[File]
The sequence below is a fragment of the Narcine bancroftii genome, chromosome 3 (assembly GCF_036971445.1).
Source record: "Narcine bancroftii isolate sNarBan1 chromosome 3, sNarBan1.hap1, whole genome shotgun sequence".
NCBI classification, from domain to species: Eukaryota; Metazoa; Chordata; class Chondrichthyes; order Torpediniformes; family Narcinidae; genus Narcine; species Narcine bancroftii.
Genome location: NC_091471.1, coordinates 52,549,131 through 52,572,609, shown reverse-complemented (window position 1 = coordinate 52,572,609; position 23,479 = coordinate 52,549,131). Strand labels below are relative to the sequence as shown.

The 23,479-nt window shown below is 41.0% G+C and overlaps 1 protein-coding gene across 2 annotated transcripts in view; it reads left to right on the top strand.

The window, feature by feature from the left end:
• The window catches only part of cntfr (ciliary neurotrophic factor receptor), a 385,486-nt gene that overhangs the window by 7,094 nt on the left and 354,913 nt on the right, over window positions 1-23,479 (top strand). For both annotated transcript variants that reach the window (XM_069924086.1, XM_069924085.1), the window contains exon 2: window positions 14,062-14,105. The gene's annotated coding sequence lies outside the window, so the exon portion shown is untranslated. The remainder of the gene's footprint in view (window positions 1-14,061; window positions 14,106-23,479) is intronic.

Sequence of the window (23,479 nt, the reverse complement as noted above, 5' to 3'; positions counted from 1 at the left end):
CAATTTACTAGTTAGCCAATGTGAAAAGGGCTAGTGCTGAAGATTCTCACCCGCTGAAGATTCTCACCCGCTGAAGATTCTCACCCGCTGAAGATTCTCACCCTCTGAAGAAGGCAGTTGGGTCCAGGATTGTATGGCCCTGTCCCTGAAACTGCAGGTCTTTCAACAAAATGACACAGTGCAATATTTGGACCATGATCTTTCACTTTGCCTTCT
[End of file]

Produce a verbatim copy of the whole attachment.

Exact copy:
The sequence below is a fragment of the Narcine bancroftii genome, chromosome 3 (assembly GCF_036971445.1).
Source record: "Narcine bancroftii isolate sNarBan1 chromosome 3, sNarBan1.hap1, whole genome shotgun sequence".
NCBI classification, from domain to species: Eukaryota; Metazoa; Chordata; class Chondrichthyes; order Torpediniformes; family Narcinidae; genus Narcine; species Narcine bancroftii.
Genome location: NC_091471.1, coordinates 52,549,131 through 52,572,609, shown reverse-complemented (window position 1 = coordinate 52,572,609; position 23,479 = coordinate 52,549,131). Strand labels below are relative to the sequence as shown.

The 23,479-nt window shown below is 41.0% G+C and overlaps 1 protein-coding gene across 2 annotated transcripts in view; it reads left to right on the top strand.

The window, feature by feature from the left end:
• The window catches only part of cntfr (ciliary neurotrophic factor receptor), a 385,486-nt gene that overhangs the window by 7,094 nt on the left and 354,913 nt on the right, over window positions 1-23,479 (top strand). For both annotated transcript variants that reach the window (XM_069924086.1, XM_069924085.1), the window contains exon 2: window positions 14,062-14,105. The gene's annotated coding sequence lies outside the window, so the exon portion shown is untranslated. The remainder of the gene's footprint in view (window positions 1-14,061; window positions 14,106-23,479) is intronic.

Sequence of the window (23,479 nt, the reverse complement as noted above, 5' to 3'; positions counted from 1 at the left end):
CAATTTACTAGTTAGCCAATGTGAAAAGGGCTAGTGCTGAAGATTCTCACCCGCTGAAGATTCTCACCCGCTGAAGATTCTCACCCGCTGAAGATTCTCACCCTCTGAAGAAGGCAGTTGGGTCCAGGATTGTATGGCCCTGTCCCTGAAACTGCAGGTCTTTCAACAAAATGACACAGTGCAATATTTGGACCATGATCTTTCACTTTGCCTTCT